As we move on to the present, we have a ton of fantastic examples of how data, graphics, and storytelling can work together to shed light on problems, whether they are serious, lighthearted, economically beneficial, or only slightly unusual.

Building relationships and bringing about change

Data storytelling has been quickly adopted by the marketing industry, which is better than most at understanding the need to connect, empathize with, and interact with customers and stakeholders before changing purchasing patterns.

It may come as a surprise that data scientists struggle with the softer skills needed for storytelling, despite the fact that shrewd data researchers could benefit greatly from marketers ‘ knowledge of the importance of data storytelling. The recruitment drive for data skills has been heavily weighted toward hiring those with all-important data preparation skills more than the skills that translate the findings into practical messages for the majority of the last ten years.

Data storytelling in the era of self-service

The number of tools available to quickly and compellingly display data increases along with the adoption of reduced- and no-code software.

This move toward self-service tools extends beyond data storytelling. All facets of data analytics are much more obtainable thanks to the most recent advancements at the data layer. For instance, developing and implementing machine learning algorithms required a great level of BI system and language proficiency. Data professionals can use regular SQL skills and in-database machine learning to run machinelearning queries. The field is now accessible to people with less formal data science backgrounds thanks to this IT democratization, which is making it simpler for data scientists to carry out developed analytics.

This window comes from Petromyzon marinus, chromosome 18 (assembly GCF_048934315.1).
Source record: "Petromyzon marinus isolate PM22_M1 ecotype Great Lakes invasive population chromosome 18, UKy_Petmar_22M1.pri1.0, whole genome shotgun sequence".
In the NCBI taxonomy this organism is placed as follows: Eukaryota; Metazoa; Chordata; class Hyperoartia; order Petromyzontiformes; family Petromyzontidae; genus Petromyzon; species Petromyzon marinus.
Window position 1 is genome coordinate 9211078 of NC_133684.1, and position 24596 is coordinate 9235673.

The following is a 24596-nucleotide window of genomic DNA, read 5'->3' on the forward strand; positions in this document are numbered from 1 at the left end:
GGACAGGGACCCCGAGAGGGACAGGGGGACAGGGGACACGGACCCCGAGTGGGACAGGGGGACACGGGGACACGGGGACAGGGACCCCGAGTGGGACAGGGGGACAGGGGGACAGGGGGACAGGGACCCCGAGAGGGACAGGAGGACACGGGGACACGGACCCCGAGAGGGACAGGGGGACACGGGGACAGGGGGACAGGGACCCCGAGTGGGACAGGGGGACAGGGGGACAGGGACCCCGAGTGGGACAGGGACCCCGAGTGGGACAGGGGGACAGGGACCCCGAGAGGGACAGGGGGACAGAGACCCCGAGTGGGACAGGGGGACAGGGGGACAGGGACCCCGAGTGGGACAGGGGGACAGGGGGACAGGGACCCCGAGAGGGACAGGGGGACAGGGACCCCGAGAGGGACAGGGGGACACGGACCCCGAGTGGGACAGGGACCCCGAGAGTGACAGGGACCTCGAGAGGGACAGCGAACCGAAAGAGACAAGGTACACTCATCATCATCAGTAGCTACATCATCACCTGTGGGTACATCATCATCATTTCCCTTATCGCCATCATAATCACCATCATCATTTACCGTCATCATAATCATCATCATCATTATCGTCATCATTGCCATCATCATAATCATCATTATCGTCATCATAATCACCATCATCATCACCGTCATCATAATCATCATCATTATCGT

For those who can combine the two skills of data science and data storytelling, the future is promising. How can data scientists master the delicate art of storytelling when more people than ever are pursuing the story behind the data?

1. pondering a matter

The Irish playwright George Bernard Shaw once said,” The illusion that communication has taken place is the single biggest problem with communication.”

In theory, knowing that effective communication is necessary is different from communicating effectively. In other words, data scientists must put in a lot of effort to reach their audiences and deliver messages that are based on their data. Do you have what it takes to be a data storyteller, despite the fact that you may have the skills necessary to work in data science?

2. tools for data storytelling